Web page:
Other works of art inside the basilica (builders in parentheses):


Altar paintings

Present day


Saint Stephen's is the most important church building in Hungary, one of the most significant tourist attractions[4] and the third highest church in Hungary. The dome can be accessed either by elevator or 364 steps for a panoramic view.

A Christmas fair is held in the square in front of the basilica during the Advent season, and at that time of the year the façade is decorated with special light paintings in the evenings.[3]

Part of the 2016 movie Inferno was filmed in St. Stephen Square in front of the basilica.[5]

Concerts in the basilica


The Saint Stephen Basilica has played an active role in the musical community since its consecration in 1905. Organ concerts are performed in the basilica every Monday. The head organists of the church have always been very highly regarded musicians.

In the past century the Basilica has been home to choral music, classical music as well as contemporary musical performances. The Basilica choir performs often in different parts of Europe as well as at home. In the summer months they perform every Sunday. During these months you can see performances from many distinguished Hungarian and foreign organ players alike.

One of the most famous Hungarian organists is Miklós Teleki;[6] along with András Virágh,[6] he is among some of the best organ players in Hungary. The concerts include arias, which are sung by Kolos Kováts,[6] one of the most famous concert and oratorio singers in Hungary; among numerous prizes, in 1992 he received also the highest prize Hungarian artists can acquire: the Kossuth Prize. The flute is played by Eleonóra Krusic,[6] who is already known for her performances with different orchestras, from Barcelona to Zürich, Granz and Viena.[7] These concerts take place on Thursday evenings and last a little over an hour. There are other performances available, such as the 15 minute "mini concerts" on Fridays, performed by András Virágh.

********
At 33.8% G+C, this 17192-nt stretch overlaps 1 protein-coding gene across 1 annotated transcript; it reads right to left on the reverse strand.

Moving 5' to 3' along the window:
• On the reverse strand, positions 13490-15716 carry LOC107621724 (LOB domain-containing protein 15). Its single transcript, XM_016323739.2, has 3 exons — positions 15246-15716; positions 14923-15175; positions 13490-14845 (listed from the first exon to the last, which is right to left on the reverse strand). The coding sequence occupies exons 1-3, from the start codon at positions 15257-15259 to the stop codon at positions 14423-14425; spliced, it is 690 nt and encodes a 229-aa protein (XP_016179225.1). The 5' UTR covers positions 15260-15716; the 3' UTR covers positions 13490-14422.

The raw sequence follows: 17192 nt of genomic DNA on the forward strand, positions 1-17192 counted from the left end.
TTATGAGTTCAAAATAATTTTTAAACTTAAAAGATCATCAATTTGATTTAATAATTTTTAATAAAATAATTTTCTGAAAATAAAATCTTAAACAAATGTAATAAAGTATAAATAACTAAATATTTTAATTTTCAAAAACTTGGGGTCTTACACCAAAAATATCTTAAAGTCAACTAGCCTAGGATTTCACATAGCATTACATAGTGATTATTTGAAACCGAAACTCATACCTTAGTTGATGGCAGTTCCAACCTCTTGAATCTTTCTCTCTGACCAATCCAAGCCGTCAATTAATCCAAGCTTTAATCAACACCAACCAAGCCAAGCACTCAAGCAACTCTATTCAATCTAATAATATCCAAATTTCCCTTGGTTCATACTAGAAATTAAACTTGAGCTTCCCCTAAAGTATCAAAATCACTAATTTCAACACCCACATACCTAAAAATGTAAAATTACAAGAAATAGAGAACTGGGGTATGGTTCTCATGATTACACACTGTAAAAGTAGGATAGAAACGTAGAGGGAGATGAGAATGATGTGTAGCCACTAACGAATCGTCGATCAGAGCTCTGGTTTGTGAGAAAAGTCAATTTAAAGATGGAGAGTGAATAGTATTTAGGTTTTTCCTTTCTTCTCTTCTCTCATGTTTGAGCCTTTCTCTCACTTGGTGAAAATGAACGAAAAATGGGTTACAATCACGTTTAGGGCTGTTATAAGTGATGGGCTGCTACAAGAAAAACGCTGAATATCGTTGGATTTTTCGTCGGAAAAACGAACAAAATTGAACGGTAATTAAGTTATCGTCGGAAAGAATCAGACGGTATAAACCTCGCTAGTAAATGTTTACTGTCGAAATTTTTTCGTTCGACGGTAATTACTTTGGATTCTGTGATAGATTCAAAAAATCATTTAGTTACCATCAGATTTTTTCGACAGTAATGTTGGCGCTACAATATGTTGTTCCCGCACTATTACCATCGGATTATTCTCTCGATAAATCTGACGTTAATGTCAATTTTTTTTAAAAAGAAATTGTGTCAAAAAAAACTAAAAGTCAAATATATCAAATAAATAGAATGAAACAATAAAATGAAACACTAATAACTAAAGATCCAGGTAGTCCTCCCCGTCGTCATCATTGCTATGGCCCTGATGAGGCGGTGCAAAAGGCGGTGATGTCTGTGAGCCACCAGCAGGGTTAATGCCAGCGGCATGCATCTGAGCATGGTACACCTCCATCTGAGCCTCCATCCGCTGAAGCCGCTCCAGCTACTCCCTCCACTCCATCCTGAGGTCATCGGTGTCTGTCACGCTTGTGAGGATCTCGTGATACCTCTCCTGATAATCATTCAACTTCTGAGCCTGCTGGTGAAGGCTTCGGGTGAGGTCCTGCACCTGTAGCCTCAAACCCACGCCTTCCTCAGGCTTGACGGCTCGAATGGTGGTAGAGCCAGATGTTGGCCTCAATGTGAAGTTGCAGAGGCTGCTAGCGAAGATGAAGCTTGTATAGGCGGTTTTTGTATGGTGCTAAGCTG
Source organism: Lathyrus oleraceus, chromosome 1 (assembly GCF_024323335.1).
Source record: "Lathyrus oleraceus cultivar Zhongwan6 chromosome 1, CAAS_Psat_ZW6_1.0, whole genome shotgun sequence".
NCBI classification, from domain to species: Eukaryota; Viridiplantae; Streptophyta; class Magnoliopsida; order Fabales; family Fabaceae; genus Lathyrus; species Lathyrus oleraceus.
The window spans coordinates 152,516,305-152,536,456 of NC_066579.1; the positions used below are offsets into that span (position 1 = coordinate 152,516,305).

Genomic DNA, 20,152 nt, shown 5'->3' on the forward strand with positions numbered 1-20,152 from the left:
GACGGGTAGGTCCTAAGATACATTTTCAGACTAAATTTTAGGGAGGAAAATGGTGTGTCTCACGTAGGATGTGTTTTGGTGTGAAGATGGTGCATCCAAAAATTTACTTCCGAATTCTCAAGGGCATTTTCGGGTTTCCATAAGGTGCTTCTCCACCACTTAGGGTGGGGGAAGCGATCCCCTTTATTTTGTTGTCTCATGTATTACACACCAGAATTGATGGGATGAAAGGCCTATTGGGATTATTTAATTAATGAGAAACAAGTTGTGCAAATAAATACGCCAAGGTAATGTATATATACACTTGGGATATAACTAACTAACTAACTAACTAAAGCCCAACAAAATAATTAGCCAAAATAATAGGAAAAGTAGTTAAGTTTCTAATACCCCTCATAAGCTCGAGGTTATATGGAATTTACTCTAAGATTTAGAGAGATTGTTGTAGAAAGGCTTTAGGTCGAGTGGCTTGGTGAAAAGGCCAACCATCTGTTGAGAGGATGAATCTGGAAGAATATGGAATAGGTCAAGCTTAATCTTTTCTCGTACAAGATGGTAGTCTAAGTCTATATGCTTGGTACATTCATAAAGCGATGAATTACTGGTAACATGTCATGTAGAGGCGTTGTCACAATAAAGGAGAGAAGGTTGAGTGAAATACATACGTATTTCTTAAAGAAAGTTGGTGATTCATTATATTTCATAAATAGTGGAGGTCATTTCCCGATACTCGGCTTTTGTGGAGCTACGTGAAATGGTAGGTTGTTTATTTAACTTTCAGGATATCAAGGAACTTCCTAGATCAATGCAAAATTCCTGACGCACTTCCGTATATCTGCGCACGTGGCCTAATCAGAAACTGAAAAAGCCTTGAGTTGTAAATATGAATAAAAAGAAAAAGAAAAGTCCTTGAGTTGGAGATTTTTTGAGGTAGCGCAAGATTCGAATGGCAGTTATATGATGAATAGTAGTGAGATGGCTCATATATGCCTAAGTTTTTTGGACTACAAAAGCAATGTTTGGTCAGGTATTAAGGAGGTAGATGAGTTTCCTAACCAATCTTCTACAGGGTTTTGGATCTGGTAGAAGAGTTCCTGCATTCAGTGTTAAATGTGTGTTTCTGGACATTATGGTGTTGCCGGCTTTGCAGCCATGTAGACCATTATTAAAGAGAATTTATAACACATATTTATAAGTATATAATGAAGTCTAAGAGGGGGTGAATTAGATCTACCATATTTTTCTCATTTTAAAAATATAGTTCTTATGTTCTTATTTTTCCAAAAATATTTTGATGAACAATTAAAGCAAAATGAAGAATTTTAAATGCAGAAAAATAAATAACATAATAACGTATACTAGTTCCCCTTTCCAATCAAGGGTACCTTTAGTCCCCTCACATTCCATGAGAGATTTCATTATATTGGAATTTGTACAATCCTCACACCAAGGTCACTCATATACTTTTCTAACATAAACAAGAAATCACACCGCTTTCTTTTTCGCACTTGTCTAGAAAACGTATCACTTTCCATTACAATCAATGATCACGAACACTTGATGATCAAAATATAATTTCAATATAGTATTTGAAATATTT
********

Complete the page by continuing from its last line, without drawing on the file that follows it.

Bells of the basilica


The façade is anchored by two large bell towers. In the southern tower is Hungary's biggest bell, weighing over 9 tonnes (8.9 long tons; 9.9 short tons). Its predecessor had a weight of almost 8 tonnes (7.9 long tons; 8.8 short tons), but it was used for military purposes during World War II.

The two towers have six bells altogether: five small bells in the north tower and a single bourdon in the south tower. The bourdon called the Great St. Stephan bell is the biggest bell in Hungary with its 9250 kilograms and its diameter of 252 centimeters. Usually it is used twice a year, at 5pm on August 20, which is the date it was consecrated while the four smaller bells were consecrated three years later on the same day. It also tolls at midnight on New Year's Eve and some special events when it tolls like the death of a Prime Minister or tragic events like the 9/11, but it is quite rare. The four smallest bells are founded in Passau in 1993.

  • Great St. Stephan bell:

The largest bell in the church and in Hungary. Located in the south tower, it weighs 9250 kg and has a diameter of 240 cm. It was made by the Perner bell foundry in Passau, Germany in 1990, this bell chimes the hour.

  • Blessed Virgin Mary bell:

The 2nd largest and oldest bell in the church, founded by Ferenc Walser in 1863 in Pest. It weighs 3100 kg and has a diameter of 178,5 cm, this bell chimes the quarter hours and has a unique looking clapper.

  • St. Henry II. bell:

It weighs 2150 kg and has a diameter of 150 cm.

  • Blessed Gizella bell:

It weighs 1250 kg and has a diameter of 117,8 cm.

  • Saint Emeric bell:

The 2nd smallest bell in the church, weighing 750 kg.

  • Saint Erzsébet (Elizabeth) from the House of Árpád bell:

The smallest bell in the church, weighing 500 kg.


See also



  1. ^ "UNESCO World Heritage Site: Budapest, including the Banks of the Danube, the Buda Castle Quarter and Andrássy Avenue". UNESCO World Heritage Convention. Retrieved 10 July 2024.
  2. ^ a b c "St. Stephen's Basilica", Visit Hungary, Hungarian Tourism Agency
  3. ^ a b "St. Stephen's Basilica in Budapest", Esztergom-Budapest Archdiocese Tourism Office
  4. ^ "St. Stephen’s Basilica", Budapest info, Budapest Brand P.L.C.
  5. ^ "Tom Hanks To Move To Budapest For Shooting Of New Movie "Inferno"". Hungary Today. January 16, 2015. Retrieved June 5, 2015.
  6. ^ a b c d "Events". Concerts in Budapest. Retrieved 2012-10-12.
  7. ^ "Current concert dates". Concertsinbudapest.com. Retrieved 2012-10-12.